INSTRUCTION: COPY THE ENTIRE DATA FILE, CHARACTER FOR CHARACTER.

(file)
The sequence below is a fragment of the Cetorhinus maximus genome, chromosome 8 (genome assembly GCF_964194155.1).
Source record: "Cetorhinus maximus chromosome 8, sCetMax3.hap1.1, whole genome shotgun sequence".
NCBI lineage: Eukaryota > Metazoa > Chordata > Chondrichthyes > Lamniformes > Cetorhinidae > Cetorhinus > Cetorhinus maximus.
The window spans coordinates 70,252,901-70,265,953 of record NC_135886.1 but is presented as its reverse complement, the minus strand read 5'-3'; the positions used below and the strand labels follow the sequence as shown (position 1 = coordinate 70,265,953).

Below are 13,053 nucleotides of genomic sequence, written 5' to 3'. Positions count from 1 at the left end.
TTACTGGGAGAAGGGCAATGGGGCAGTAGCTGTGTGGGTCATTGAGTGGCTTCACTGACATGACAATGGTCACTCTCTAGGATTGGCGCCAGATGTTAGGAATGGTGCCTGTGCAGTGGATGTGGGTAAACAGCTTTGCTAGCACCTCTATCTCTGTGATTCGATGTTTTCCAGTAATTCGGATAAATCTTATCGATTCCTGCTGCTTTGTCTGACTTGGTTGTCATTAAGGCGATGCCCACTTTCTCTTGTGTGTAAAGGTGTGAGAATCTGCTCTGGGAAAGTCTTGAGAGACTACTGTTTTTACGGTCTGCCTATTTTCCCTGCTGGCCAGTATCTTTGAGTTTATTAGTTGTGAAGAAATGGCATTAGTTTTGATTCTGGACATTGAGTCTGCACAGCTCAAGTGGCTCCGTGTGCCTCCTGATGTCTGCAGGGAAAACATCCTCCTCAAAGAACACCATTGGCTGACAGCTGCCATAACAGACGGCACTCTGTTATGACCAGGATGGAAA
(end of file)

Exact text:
The sequence below is a fragment of the Cetorhinus maximus genome, chromosome 8 (genome assembly GCF_964194155.1).
Source record: "Cetorhinus maximus chromosome 8, sCetMax3.hap1.1, whole genome shotgun sequence".
NCBI lineage: Eukaryota > Metazoa > Chordata > Chondrichthyes > Lamniformes > Cetorhinidae > Cetorhinus > Cetorhinus maximus.
The window spans coordinates 70,252,901-70,265,953 of record NC_135886.1 but is presented as its reverse complement, the minus strand read 5'-3'; the positions used below and the strand labels follow the sequence as shown (position 1 = coordinate 70,265,953).

Below are 13,053 nucleotides of genomic sequence, written 5' to 3'. Positions count from 1 at the left end.
TTACTGGGAGAAGGGCAATGGGGCAGTAGCTGTGTGGGTCATTGAGTGGCTTCACTGACATGACAATGGTCACTCTCTAGGATTGGCGCCAGATGTTAGGAATGGTGCCTGTGCAGTGGATGTGGGTAAACAGCTTTGCTAGCACCTCTATCTCTGTGATTCGATGTTTTCCAGTAATTCGGATAAATCTTATCGATTCCTGCTGCTTTGTCTGACTTGGTTGTCATTAAGGCGATGCCCACTTTCTCTTGTGTGTAAAGGTGTGAGAATCTGCTCTGGGAAAGTCTTGAGAGACTACTGTTTTTACGGTCTGCCTATTTTCCCTGCTGGCCAGTATCTTTGAGTTTATTAGTTGTGAAGAAATGGCATTAGTTTTGATTCTGGACATTGAGTCTGCACAGCTCAAGTGGCTCCGTGTGCCTCCTGATGTCTGCAGGGAAAACATCCTCCTCAAAGAACACCATTGGCTGACAGCTGCCATAACAGACGGCACTCTGTTATGACCAGGATGGAAA